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With a federal election looming, Australia’s major parties have each outlined their communications policies.

Below is a summary of the Coalition (Liberal and the National parties), Labor, and the Australian Greens’ policies and priorities as voters begin heading to the polls.

[Information last updated on 22.04.22]

(Liberal and the National parties)

In response to the 2021 Regional Telecommunications Review, the Coalition has announced $1.3bn investment to improve communications infrastructure and connectivity in regional, rural, and remote Australia, as well as “peri-urban’ communities.

This includes $811.8M towards the Connecting Regional Australia (CRA) initiative, which aims to expand mobile coverage and improve connectivity, resilience and affordability in regional, rural and peri-urban Australia, according to the Minister for Communications.

For small and medium businesses, the government is also backing an investment into the NBN Co’s Business Fibre Initiative. According to a media release from the Liberal party, 850,000 businesses will be eligible to access speeds up to 1 Gigabit per second. Australian businesses in certain Fibre Zones will also be able to request a fibre upgrade to NBN Co’s Enterprise Ethernet. 

$1.8m has also been pledged to the ACCC, to conduct a review of mobile tower access fees. 

Establishment of a Cell Broadcast National Messaging System (CBNMS) to deliver near real time warning messages to mobile phones, to inform the public of emergency and disaster events. 

The Coalition has also recently updated its Digital Economy Strategy. This includes an investment of $22.6m to support 5G innovation. Under the strategy, the government are also looking to reform Australia’s payment system and increase efforts to keep Australians safe online. We’re already seeing this with the introduction of the Online Safety Act.

Furthermore, $4.2m was recently promised to the ABC and the SBS for ongoing support for audio description services. Other critical services for People with Disability including radio and digital media are also supported in this funding package. The SBS has also received funding for extension to non-English language services. 

It was also announced that the federal government will be increasing the total grant funds allocated to the Peri Urban Mobile Program to $28.2m. The funding will be allocated to 66 projects that will allow mobile operators to build new infrastructure that aims to improve the speed and reliability of coverage on urban fringes. 


Federal Labor has pledged to fund an NBN service for 30,000 families currently without a home internet connection for a year.

Labor  has recently unveiled a $650m plan to improve regional telecommunications, following the 2021 Regional Telecommunications review. Under the plan: 

  • $400m will go towards providing multi-carrier mobile coverage on roads with coverage black spots, and in regional communities.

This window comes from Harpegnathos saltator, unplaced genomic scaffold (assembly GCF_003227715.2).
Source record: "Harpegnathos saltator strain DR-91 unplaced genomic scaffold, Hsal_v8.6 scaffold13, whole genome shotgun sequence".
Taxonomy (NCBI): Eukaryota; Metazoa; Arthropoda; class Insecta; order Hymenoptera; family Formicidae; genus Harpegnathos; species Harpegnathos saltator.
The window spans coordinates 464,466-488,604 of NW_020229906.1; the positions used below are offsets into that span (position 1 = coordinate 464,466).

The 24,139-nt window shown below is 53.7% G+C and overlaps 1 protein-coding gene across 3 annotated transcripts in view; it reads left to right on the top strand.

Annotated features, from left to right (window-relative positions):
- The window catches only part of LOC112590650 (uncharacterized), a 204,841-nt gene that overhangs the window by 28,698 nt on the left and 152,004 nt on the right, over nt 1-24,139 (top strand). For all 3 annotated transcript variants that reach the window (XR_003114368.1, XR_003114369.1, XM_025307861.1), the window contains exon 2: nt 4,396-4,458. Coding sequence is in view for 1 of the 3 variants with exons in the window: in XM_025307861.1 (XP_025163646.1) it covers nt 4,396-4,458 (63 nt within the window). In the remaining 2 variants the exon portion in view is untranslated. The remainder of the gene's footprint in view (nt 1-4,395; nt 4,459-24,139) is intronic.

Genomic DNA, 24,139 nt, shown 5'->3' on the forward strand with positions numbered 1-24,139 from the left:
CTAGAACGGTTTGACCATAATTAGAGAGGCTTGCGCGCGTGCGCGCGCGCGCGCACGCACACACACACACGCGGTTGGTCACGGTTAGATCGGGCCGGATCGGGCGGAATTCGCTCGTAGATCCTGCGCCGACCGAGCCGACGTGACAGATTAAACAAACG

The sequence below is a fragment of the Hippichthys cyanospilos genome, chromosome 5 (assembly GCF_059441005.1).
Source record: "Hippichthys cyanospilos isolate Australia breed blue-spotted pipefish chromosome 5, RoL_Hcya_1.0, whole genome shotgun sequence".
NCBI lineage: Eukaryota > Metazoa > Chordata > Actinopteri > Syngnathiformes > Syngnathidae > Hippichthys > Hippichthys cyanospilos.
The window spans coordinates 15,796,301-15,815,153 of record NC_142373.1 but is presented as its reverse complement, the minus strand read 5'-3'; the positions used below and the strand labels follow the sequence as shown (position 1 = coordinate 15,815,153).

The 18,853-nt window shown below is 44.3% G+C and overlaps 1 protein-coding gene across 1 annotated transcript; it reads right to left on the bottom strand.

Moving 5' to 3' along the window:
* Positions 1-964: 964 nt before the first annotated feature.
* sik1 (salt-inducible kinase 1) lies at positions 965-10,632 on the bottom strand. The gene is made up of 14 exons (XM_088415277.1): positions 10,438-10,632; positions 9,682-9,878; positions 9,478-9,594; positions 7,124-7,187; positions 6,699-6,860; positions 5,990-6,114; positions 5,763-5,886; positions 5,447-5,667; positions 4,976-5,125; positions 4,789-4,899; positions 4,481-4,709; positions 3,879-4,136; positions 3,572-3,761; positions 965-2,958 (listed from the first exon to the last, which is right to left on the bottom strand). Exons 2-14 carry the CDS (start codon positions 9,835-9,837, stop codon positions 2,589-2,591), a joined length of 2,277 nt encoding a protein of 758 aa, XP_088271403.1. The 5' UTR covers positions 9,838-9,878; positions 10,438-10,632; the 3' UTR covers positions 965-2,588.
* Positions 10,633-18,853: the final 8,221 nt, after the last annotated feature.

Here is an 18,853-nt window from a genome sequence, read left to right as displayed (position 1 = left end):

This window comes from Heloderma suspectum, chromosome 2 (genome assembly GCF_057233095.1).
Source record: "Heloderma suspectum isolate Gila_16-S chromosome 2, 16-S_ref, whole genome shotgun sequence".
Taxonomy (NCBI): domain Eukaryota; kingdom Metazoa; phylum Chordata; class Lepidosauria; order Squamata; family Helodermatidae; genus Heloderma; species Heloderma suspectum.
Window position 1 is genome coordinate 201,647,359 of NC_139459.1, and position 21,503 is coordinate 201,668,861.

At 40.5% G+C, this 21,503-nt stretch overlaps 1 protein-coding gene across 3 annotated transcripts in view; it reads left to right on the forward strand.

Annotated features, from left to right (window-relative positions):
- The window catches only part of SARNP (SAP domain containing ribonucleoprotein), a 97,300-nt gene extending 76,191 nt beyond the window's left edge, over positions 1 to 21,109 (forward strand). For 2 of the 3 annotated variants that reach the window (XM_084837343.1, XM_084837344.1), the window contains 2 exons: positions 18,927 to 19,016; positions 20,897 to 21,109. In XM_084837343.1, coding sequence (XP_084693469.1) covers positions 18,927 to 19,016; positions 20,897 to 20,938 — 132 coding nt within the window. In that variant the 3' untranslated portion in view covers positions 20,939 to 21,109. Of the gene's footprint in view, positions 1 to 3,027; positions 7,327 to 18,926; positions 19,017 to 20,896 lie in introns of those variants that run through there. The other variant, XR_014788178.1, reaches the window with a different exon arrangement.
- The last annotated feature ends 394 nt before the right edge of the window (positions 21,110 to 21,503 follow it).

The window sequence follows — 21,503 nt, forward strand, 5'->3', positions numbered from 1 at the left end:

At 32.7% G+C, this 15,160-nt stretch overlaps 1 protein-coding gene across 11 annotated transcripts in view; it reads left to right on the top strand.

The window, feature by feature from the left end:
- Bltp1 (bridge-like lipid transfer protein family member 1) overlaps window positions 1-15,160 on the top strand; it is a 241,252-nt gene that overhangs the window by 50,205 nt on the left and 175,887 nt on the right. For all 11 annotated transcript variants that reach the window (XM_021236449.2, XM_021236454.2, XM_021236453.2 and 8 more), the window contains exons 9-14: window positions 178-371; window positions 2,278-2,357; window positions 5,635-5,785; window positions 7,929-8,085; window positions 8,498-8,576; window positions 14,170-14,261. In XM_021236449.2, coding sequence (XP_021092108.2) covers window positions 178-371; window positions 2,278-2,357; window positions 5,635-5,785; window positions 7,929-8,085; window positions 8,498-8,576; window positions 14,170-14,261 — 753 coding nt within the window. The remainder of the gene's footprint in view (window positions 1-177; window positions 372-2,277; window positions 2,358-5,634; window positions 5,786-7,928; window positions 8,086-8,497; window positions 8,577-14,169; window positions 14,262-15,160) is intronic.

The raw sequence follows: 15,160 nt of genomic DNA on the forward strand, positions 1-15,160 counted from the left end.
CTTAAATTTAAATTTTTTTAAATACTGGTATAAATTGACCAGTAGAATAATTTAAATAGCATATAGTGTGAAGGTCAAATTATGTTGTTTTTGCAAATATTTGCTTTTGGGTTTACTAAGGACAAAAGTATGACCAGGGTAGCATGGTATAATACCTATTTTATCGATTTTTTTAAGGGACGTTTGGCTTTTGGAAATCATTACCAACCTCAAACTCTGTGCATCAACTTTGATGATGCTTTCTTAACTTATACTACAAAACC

• $200m towards place-based regional telecommunications projects, such as mobile targeted fibre.
  • $30m to boost on-farm connectivity and wireless extension solutions on the field.
  • $20m will go towards a national audit of mobile coverage to better identify black spots and guide investment properties.
  • Federal Labor has also committed $6 million to the Regional Tech Hub, which provides advice to assist people living in regional areas understand their phone and internet options as well as deal with technical issues. 

According to the Shadow Minister for Communications, Michelle Rowland, Labor will also invest $3.2bn into the NBN to: 

  • Expand full fibre access for a further 1.5 million homes, including up to 660,000 more premises in regional Australia.
  • Upgrade fixed-wireless to make speeds of 100 Mbps available to all users and expand the coverage of fixed-wireless to a further 120,000 currently satellite-only premises.
  • Boost the monthly data allowance for remaining SkyMuster satellite customers.

Labor is also planning to establish a National Anti-Scam Centre and task a Minister with a direct portfolio of responsibility.


The Greens have pledged to provide free broadband internet access for one million households with a healthcare card, including carers, students, low-income families and the unemployed.

In their Media and Communications Policy, the Greens have stated that:

  • Everyone should have access to a variety of affordable telecommunications.
  • Public ownership of essential communications infrastructure is in the best interests of a democratic society.
  • Net Neutrality is important for an open internet.
  • The government should regulate digital platforms in the public interest and prioritise addressing the underlying harmful business models of digital platforms.
  • Disinformation and misinformation pose a threat to democracy.

The Greens have also said that they want equitable installation of communications infrastructure and phone towers and for the NBN to focus on fibre-to-the-premises to ensure that investments are effective and long-lasting. 

The Greens intend to introduce a Corporate Super-Profits tax to fund these initiatives.

On the Digital Platforms Front, the Greens have mostly been supportive of policies that aim to reign in Big Tech. However, they’ve also voiced concern about legislation like the Online Safety Act.




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